In the last 24 hours there has been a flurry of reports about the distribution of leaflets written in Russian that warn Jews in the eastern Ukrainian province of Donetsk that they are guilty of supporting rebellion and must register with with pro-Russia authorities. Since the story broke, there have also been strong indications that the leaflets may not have been authorized by the provisional government in Donetsk and could be anything from the work of a rogue group within the pro-Russia camp to an attempt by the pro-Ukraine side to provoke Jews and others into seeing the pro-Russia forces as a threat. If it is the latter, then the Ukrainians would be mirroring the propaganda used by the Russians, who have tried to paint the original Ukrainian independence movement as dominated by fascists and neo-Nazis. Of course, all these charges and countercharges resonate because Ukraine has been the site of some of the worst discrimination and violence against Jews in the past, and both the pro-Ukraine and pro-Russia movements harbor those with virulently anti-Semitic views.
These provocations come at a time of year when two always-overlapping seasons add both fuel to the fire and depth to our perspective. While Passover reminds us each year to celebrate freedom from tyranny, the week leading to Easter evokes memories of some of the worst times endured by Jews, especially in the Ukraine and other places, in what was called the Pale of Settlement. Stoked by a religious fervor and doctrines that have since been repudiated in much of the Christian world, Christians subjected Jews to vicious pogroms, leading to widespread harassment, destruction and, on too many occasions to count, massacres.
And yet, even as this season arrives again in this very place in the wake of these new outrages, there are differences that must not be ignored. The state of Israel stands at the ready. Jewish communities throughout the world are unafraid to speak up, and organizations such as the Joint Distribution Committee, the National Conference on Soviet Jewry, and the Worldwide Masorti Movement are on the scene. There have been condemnations from countries around the world, including the United States, Russia, and the Ukraine, with representatives of the government in Kiev as well as the pro-Russia separatists both officially disassociating themselves from whatever factions in their midst might be playing on anti-Jewish sentiment. None of this means that the danger to Jews isn't real, even if the flyers are, to some extent, not what they profess to be. However, the differences between what is happening today and what happened in the past are real as well.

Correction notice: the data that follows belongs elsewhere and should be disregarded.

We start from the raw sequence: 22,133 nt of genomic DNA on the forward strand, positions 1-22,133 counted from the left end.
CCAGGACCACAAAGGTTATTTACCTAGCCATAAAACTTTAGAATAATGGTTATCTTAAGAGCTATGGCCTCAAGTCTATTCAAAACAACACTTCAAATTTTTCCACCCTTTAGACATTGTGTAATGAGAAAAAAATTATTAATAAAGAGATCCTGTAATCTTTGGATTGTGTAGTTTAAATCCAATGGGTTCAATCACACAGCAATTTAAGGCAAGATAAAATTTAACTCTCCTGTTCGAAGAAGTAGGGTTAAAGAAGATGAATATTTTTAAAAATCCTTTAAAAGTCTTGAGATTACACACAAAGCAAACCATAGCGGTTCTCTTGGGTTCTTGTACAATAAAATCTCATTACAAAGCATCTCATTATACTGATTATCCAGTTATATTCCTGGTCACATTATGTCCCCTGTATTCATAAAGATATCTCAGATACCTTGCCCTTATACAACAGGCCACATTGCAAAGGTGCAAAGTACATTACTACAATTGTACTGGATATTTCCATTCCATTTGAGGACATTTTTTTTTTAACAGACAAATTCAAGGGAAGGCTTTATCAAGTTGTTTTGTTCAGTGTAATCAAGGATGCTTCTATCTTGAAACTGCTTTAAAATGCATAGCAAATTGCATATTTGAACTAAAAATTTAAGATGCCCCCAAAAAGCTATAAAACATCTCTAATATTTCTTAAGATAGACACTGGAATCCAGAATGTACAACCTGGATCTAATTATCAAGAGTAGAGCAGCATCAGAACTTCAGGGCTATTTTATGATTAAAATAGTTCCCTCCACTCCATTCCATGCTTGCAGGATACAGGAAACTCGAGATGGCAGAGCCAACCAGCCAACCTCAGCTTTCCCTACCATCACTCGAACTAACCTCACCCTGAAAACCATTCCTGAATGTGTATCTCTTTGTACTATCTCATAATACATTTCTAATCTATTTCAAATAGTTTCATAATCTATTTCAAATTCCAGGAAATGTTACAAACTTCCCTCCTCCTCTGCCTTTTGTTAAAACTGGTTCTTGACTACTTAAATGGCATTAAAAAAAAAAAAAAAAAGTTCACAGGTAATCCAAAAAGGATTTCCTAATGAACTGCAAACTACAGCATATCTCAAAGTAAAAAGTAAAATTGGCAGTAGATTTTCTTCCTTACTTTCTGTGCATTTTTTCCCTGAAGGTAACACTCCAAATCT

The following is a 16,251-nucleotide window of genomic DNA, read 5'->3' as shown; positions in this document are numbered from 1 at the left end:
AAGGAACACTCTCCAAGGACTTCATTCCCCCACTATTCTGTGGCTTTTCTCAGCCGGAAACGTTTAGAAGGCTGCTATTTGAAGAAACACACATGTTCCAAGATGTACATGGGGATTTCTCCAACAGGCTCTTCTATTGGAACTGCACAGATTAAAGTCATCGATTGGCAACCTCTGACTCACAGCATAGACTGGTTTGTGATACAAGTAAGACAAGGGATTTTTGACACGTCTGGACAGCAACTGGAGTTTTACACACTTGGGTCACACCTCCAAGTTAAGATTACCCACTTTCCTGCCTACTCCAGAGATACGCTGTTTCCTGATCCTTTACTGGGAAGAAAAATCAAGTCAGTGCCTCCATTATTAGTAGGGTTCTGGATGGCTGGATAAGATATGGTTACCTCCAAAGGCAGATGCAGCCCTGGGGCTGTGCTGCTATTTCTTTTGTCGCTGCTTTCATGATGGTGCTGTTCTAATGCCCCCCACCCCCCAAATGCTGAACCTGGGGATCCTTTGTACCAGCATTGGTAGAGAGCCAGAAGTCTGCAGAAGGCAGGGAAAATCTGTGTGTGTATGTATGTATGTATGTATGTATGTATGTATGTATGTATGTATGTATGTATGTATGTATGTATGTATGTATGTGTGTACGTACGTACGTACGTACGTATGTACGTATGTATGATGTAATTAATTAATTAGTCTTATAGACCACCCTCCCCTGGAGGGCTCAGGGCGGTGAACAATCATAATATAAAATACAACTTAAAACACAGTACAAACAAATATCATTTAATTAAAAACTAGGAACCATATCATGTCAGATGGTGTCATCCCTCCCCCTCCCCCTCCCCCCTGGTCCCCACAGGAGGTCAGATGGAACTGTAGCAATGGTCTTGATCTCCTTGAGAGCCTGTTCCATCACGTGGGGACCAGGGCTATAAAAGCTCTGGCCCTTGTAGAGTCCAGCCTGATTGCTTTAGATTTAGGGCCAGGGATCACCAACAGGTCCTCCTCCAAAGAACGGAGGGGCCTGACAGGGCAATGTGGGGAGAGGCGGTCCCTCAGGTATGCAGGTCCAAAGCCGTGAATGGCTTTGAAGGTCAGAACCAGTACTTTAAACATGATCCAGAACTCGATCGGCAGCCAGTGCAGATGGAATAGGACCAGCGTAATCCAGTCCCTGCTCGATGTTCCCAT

Passover itself captures this double message of being secure in our freedom even as we are mindful of the threats that still linger. The Torah refers to Passover as leil shimurim, a time of watchfulness. On the one hand, this was the night in which we were protected as death passed over us in Egypt, sealing the fate of our oppressors. On the other, this is a night for vigilance in observing the rituals that imbue our people with a deep sense of what it means to be free. One the one hand, we recall those who have risen to destroy us. On the other, we traditionally leave the door unlocked or even open.
We are challenged these days by the ugly reminders of anti-Semitism on both sides of the Ukrainian conflict and, of course, so recently in our own backyard. We must both remain vigilant against those who would do us harm and, in another interpretation of the word shimurim, anticipate not increasing danger but redemption and peace.